KELOIDS and Today’s Top Treatments


KELOIDS are a type of scar that results from an overgrowth of collagen type tissue at the site of a healed skin injury.  Keloids can be firm, rubbery lesions or shiny, fibrous nodules that vary in color….some are pink, others are flesh colored, or they may be red to dark brown in color.  Keloids are benign (not cancerous), are not contagious but often cause severe itching and changes in skin texture.  Severe keloids can affect movement of the skin.

Keloids require expert attention to deal with the pain, itching and physical disfigurement.

Keloids are often confused with “hypertropic scars.”  They are not the same. Hypertropic scars are raised and they do NOT grow beyond the boundaries of the original wound.

Since I have specialized training and years of experience in surgery and reconstructive surgeries, I have dealt with so many patients in need of Keloid removal and scar revision…I couldn’t begin to number them.  Just know, that dealing with Keloids is serious business and you should see a surgeon with expertise in this area…in order to get desirable results.

Keloids and where they develop on the body.  Keloids can develop any place an abrasion (injury) has occurred.  They can even result from pimples, insect bites, scratching ones self, from burns or other skin trauma.  They can develop post surgery.  They most commonly occur:

  • On the central chest
  • The back & shoulders
  • On Ear lobes
  • On arms & over the collar bone after body piercings
  • From shaving…razor bumps may become keloids
  • Bottom of feet
  • Can occur at any age…but generally don’t until past age 11
  • Keloids…may be linked to hereditary tendencies

COMMON TREATMENTS FOR KELOID REMOVAL

1)  Corticosteroid injected directly into the tissue – typically 3-4 treatments spaced about 1 month apart – will reduce a raised Keloid to a flat scar and reduce redness, itching and burning.

2)  Surgical Removal is used for larger, more extensive formations.  Technique involved may employ a scalpel, electric knife or laser removal.

3) Post-Surgical Complimentary Treatments are often used to minimize Keloid recurrence after surgical removal.  These treatments include:   -silicone sheet dressings applied directly to the skin around the incision; -compression therapy the mechanically flatten the scar formation, – topical imiquimod or advanced injectables such as bleomycin,  -interferon or 5-fluorouracil.  These drugs work at the cellular level to disable the Keloid tissue formation process.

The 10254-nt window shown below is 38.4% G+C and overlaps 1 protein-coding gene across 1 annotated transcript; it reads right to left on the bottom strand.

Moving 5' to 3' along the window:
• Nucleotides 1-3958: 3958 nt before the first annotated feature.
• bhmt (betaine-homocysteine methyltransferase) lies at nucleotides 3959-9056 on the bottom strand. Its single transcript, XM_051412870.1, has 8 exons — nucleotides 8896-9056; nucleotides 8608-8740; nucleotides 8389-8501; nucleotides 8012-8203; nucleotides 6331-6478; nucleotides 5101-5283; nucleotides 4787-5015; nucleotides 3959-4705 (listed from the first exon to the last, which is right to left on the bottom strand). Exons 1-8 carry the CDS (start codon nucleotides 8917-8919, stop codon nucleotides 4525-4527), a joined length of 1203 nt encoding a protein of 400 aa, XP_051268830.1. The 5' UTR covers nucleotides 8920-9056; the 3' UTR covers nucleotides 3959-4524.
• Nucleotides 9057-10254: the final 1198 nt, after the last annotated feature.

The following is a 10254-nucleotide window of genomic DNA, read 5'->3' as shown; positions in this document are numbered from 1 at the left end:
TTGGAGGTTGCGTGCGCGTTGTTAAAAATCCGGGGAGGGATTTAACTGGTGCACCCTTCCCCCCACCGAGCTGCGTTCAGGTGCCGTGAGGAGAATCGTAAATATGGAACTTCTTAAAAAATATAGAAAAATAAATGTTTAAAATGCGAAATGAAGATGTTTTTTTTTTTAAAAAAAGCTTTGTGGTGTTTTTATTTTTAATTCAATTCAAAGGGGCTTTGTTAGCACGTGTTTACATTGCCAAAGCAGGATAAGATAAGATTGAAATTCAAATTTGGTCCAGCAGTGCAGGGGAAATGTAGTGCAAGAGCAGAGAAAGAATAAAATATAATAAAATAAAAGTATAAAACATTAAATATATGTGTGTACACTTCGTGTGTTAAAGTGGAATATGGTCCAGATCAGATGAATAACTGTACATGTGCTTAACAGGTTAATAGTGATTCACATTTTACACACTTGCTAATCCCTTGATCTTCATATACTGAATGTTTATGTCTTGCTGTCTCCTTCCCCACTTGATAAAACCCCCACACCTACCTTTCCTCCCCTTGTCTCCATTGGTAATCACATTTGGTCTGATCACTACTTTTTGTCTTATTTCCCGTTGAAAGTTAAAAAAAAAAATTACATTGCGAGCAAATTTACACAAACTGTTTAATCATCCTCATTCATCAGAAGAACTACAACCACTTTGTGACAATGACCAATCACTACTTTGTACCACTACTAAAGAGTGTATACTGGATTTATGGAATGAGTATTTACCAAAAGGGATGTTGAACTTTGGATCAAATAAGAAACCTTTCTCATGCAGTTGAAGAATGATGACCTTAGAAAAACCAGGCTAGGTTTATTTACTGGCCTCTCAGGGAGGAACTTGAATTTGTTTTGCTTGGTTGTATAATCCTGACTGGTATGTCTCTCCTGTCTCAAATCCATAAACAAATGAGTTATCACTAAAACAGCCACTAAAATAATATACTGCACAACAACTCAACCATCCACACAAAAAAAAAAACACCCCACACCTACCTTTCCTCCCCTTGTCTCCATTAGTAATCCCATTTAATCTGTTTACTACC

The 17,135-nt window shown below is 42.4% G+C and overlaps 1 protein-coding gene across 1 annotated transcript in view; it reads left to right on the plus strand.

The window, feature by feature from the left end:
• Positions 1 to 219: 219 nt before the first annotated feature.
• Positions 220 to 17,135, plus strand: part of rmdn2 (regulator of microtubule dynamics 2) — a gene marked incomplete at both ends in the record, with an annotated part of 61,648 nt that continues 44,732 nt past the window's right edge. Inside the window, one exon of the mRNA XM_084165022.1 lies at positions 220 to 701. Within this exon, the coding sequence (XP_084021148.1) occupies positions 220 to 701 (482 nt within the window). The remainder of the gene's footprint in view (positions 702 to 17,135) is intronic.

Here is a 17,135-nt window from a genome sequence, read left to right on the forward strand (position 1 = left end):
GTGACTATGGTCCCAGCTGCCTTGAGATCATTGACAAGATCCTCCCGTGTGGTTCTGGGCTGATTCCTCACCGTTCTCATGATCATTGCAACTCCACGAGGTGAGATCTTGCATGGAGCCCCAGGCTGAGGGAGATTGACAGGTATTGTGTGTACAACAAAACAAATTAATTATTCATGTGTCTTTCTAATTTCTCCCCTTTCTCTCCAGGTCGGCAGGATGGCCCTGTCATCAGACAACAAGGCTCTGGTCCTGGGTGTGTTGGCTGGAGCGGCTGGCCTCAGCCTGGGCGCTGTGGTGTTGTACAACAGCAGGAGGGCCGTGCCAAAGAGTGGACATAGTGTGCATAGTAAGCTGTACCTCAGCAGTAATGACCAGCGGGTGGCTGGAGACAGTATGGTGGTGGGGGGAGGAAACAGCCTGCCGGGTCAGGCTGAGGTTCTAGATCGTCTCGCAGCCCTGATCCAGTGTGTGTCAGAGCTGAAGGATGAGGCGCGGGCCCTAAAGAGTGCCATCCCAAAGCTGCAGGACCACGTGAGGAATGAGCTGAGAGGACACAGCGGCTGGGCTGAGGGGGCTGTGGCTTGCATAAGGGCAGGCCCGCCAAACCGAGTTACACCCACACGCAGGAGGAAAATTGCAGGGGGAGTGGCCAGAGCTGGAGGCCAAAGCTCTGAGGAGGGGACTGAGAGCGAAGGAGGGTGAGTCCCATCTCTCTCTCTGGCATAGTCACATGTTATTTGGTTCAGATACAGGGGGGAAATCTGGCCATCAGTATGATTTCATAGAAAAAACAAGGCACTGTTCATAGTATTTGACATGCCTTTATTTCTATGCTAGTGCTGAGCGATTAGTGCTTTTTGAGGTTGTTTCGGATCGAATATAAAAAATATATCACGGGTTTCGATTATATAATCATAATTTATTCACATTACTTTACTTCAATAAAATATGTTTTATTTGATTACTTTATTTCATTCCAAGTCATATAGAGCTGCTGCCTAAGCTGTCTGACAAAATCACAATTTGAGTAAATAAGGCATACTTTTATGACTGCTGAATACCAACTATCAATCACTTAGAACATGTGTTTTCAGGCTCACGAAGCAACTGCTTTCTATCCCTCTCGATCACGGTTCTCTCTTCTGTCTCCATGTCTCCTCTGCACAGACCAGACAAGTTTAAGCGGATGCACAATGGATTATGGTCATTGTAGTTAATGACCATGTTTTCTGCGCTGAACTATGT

4)  Laser Excision followed by monthly intralesional steroid injections alone or in conjunction with imiquimod.

These are my treatment preferences. I stay with the tried and true because those options are proven to get the most desirable results.

Stay well, remember the Sun Screen, lots of pure drinking Water, Sun Glasses and avoid the sun’s glare, especially when near a body of water.

Steven Davison M.D.

DAVinci….where I combine the supreme elements of art and surgical science.”

Lipomatosis…nobody wants it….many people get it…one simple “squeeze technique” can remove it in 30 seconds!


LIPOMATOSIS…is the presence of multiple lipomas on the body.  Lipomas are adipose tumors….these are tumor growths filled with mature fat cells.  Lipomatosis is also referred to as: liposis or adiposis.  Whatever it is called…it simple means an abnormal localized tumor like accumulation of fat in the tissues.  Many discrete, encapsulated lipomas form on the body trunk and extremities with very few on the head.  In 1993, a genetic defect within lipomas was localized to chromosome 12q15, where the HMGIC gene encodes the high-mobility-group protein isoform 1-C.  This is one of the most commonly found mutations in solitary lipomatous tumors, while lipomas often have multiple mutations.  Other chromosomes have also been observed.